New documentary sheds light on ‘True Renaissance Man,’ Jewish MLB player-turned-WWII spy Moe Berg.
By Shiryn Ghermezian, The Algemeiner
A new documentary set for a U.S.-nationwide release this week tells the story of Moses “Moe” Berg, a Jewish Major League baseball player who later spied for the U.S. during World War II.
In “The Spy Behind Home Plate,” viewers learn about Berg’s upbringing in Newark, N.J., as the son of Jewish immigrants, his time playing for five teams during baseball’s Golden Age in the 1920s and 1930s, and his best work — being a wartime spy for the Office of Strategic Services (OSS), which was the forerunner of the CIA.
Born in 1902, Berg spoke eight languages, was an avid reader of newspapers, earned degrees from Princeton University and Columbia Law School, and attended the Sorbonne. He was called the brainiest man in baseball.
During his 15-season baseball career, he was part of the last Washington team to play in a World Series, in 1933, and the following year he joined the All-American Baseball Team for an All-Star exhibition tour in Japan with several future Hall of Famers, including Babe Ruth and Lou Gehrig.
Berg spied for the U.S government in Europe and played a large role in America’s efforts to undermine the German atomic bomb program during WWII. He took secret pictures of Tokyo during his baseball trip there in 1934 and later covertly traveled to Switzerland to investigate how close German physicist Werner Heisenberg was to developing an atomic bomb for the Nazis. In later OSS projects, he helped sabotage Nazi efforts to make a workable bomb.
The athlete “felt a responsibility” to get involved in the wartime efforts, according to Aviva Kempner, writer, producer and director of “The Spy Behind Home Plate.” One reason was the fact that he was Jewish and of Eastern European descent, and, Kempner explained, “Moe was [also] reading about what was happening and in 1932 he had gone to Berlin, and had a bird’s eye view of where Germany was going.”
“Being so aware, being the intellectual that he was, seeing books being burned, he wasn’t going to stand by the sidelines,” she added.
Berg has been called a “true Renaissance Man” by the CIA, an “ideal role model,” an American hero and more. He has “brawn, brain and brilliance” both on the field and off, said Kempner, who is the founder and executive director of The Ciesla Foundation, a non-profit organization that produces documentaries that investigate and celebrate under-known Jewish heroes.
In 2018, Berg posthumously received a Congressional Gold Medal, along with the 13,000 men and women of the OSS. “The Spy Behind Home Plate” is the first full-length documentary on Berg.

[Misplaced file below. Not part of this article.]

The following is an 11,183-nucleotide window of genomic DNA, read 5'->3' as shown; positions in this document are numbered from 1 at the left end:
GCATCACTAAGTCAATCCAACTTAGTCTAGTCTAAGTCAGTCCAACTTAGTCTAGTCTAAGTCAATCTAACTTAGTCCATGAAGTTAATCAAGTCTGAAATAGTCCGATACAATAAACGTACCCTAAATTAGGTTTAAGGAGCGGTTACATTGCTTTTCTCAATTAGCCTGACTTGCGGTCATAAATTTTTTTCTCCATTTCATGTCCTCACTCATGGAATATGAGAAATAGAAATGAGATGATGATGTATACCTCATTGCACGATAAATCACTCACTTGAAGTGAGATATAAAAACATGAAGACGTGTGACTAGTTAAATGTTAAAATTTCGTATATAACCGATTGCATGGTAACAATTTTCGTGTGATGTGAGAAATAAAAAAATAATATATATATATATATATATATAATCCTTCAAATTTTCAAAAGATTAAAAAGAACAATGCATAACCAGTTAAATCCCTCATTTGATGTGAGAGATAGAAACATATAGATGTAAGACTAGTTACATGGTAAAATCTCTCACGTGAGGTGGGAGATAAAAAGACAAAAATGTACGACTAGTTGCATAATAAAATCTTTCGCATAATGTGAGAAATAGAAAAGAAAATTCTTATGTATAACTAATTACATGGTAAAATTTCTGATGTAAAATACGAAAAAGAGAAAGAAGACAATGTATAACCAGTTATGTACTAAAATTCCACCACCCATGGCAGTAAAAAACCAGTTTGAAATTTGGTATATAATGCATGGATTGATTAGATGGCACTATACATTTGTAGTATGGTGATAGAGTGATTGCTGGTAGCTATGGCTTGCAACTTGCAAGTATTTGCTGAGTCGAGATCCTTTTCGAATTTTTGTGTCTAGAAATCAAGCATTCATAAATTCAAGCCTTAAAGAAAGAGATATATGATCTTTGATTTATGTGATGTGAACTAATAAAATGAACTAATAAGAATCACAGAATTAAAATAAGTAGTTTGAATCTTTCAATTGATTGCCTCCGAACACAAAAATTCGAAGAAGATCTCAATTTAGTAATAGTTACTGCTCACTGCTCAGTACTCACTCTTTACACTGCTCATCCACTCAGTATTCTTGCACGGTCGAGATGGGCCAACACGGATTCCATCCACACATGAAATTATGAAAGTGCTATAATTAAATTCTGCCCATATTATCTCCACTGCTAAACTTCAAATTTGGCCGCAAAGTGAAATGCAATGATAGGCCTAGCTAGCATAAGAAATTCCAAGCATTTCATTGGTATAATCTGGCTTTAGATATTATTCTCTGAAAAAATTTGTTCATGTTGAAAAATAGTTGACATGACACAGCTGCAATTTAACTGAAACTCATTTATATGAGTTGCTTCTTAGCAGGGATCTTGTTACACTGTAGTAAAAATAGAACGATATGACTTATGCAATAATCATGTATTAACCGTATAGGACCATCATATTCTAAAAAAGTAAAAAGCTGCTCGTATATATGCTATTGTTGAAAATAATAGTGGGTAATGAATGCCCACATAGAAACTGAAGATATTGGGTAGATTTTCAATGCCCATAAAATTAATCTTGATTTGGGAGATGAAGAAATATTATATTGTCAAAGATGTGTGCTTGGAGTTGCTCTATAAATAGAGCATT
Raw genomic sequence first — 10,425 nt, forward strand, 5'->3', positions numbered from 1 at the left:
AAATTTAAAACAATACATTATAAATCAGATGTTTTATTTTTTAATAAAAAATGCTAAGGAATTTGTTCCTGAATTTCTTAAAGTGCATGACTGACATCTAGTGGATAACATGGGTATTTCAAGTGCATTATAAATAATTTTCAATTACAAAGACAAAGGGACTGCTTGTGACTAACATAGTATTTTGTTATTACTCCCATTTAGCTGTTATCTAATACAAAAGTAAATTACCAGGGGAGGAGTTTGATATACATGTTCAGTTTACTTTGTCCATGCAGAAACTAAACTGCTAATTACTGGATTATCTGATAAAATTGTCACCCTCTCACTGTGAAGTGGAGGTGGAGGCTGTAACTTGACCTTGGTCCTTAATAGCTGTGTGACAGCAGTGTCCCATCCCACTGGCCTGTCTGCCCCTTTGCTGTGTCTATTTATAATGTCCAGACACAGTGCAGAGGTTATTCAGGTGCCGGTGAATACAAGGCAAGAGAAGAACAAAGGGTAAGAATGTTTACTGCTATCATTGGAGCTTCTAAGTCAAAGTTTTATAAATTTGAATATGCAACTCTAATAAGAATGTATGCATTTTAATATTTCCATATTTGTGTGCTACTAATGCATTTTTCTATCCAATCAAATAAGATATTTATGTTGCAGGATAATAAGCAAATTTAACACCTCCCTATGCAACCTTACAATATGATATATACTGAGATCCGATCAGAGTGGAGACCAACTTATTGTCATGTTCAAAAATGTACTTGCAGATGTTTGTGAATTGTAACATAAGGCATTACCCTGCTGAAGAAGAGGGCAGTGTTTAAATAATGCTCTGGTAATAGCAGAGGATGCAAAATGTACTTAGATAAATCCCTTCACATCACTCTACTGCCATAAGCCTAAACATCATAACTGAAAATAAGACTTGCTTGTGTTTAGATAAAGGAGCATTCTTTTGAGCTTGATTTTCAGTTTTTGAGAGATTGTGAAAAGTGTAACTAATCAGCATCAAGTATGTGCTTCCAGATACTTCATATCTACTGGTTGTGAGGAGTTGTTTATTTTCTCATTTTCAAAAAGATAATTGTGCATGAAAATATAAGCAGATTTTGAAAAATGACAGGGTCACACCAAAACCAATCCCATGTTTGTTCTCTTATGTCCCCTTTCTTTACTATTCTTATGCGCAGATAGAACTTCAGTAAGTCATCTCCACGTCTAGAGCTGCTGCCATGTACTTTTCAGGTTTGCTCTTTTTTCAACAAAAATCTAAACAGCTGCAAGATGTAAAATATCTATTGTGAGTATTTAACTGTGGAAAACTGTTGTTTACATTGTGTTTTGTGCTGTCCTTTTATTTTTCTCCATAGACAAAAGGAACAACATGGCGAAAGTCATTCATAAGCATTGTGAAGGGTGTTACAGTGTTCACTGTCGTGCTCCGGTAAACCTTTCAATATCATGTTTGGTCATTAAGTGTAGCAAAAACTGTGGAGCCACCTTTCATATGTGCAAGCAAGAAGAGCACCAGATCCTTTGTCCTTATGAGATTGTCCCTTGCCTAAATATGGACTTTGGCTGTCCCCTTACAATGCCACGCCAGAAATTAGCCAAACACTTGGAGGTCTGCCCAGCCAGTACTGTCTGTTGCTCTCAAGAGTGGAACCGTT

“Putting together the pieces and mystery of his life was incredible,” Kempner said about the filming process. “And to be able to [learn] just how some people who are heroines or heroes of mine I didn’t realize were in the OSS. These children of immigrants, it was these children who knew the typology of their family’s countries, who knew the languages and customs, like Moe, who made a difference in the OSS.”
It was widely thought that Berg’s first name was Morris, but Kempner found a document that revealed he was in fact born Moses Berg on May 3, 1902, also two months later than originally thought. Berg died in 1972 and his sister supposedly gave his ashes to a rabbi to take to Israel, but it’s unclear where they were scattered.
‘A mystery from birth to death’
“Moe was a mystery from birth to death,” said Kempner. “Even with our [documentary], there’s still a lot of mystery.”
Kempner’s documentary features rare historical footage and a multitude of interviews, including ones with Berg’s teammates and relatives, former OSS members, OSS Society President Charles Pinck and U.S. Senator Edward Markey. “The Spy Behind Home Plate” also incorporated 18 interviews conducted from 1987 to 1991 by filmmakers Jerry Feldman and Neil Goldstein for “The Best Gloveman in the League,” a film about Berg that they started but never completed.
The documentary took about three and a half years to shoot, and the day Kempner finished the film, April 29, was the 43rd anniversary of her father’s death.
“The irony is that my dad developed a love of baseball, the pride of being Jewish, the importance of Tikkun Olam (repairing the world), and he never saw any of my movies. So I felt it was beshert [pre-ordained],” said Kempner, whose mother was a Polish Holocaust survivor.
Relevant to current events
“The Spy Behind Home Plate” explains that Berg’s father refused to see any of his games, believing he was wasting his intellect by playing baseball.
Kempner believes the documentary is very relevant to issues going on in the world today, including efforts to hinder nuclear capabilities in North Korea and the Middle East. She concluded by saying, “I think the saddest story for me is how [Berg’s] father never came and watched him play as child, in college or the major leagues. I would hope that parents would be more forgiving and understanding if their child wants to develop both their brain and their brawn.”